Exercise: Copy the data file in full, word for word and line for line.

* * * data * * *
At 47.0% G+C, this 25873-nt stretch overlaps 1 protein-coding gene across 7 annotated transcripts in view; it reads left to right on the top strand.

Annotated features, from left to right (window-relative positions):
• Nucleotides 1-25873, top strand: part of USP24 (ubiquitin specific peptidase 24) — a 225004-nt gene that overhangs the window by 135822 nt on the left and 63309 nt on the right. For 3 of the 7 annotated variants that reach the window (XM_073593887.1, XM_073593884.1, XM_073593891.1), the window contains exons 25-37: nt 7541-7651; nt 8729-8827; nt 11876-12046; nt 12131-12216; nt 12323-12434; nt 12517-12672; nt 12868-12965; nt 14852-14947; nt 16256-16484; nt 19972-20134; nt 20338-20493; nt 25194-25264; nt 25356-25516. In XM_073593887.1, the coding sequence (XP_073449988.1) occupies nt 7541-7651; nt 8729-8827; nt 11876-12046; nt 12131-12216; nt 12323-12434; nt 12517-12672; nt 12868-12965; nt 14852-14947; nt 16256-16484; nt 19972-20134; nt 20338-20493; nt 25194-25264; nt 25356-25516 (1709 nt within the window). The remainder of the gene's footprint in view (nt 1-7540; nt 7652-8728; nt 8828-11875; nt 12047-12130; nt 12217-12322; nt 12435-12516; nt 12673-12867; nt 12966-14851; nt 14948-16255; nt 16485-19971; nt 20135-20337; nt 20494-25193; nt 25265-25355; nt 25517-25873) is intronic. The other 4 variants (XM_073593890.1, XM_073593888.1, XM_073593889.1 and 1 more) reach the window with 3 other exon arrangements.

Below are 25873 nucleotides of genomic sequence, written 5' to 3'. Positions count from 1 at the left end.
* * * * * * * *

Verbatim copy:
At 47.0% G+C, this 25873-nt stretch overlaps 1 protein-coding gene across 7 annotated transcripts in view; it reads left to right on the top strand.

Annotated features, from left to right (window-relative positions):
• Nucleotides 1-25873, top strand: part of USP24 (ubiquitin specific peptidase 24) — a 225004-nt gene that overhangs the window by 135822 nt on the left and 63309 nt on the right. For 3 of the 7 annotated variants that reach the window (XM_073593887.1, XM_073593884.1, XM_073593891.1), the window contains exons 25-37: nt 7541-7651; nt 8729-8827; nt 11876-12046; nt 12131-12216; nt 12323-12434; nt 12517-12672; nt 12868-12965; nt 14852-14947; nt 16256-16484; nt 19972-20134; nt 20338-20493; nt 25194-25264; nt 25356-25516. In XM_073593887.1, the coding sequence (XP_073449988.1) occupies nt 7541-7651; nt 8729-8827; nt 11876-12046; nt 12131-12216; nt 12323-12434; nt 12517-12672; nt 12868-12965; nt 14852-14947; nt 16256-16484; nt 19972-20134; nt 20338-20493; nt 25194-25264; nt 25356-25516 (1709 nt within the window). The remainder of the gene's footprint in view (nt 1-7540; nt 7652-8728; nt 8828-11875; nt 12047-12130; nt 12217-12322; nt 12435-12516; nt 12673-12867; nt 12966-14851; nt 14948-16255; nt 16485-19971; nt 20135-20337; nt 20494-25193; nt 25265-25355; nt 25517-25873) is intronic. The other 4 variants (XM_073593890.1, XM_073593888.1, XM_073593889.1 and 1 more) reach the window with 3 other exon arrangements.

Below are 25873 nucleotides of genomic sequence, written 5' to 3'. Positions count from 1 at the left end.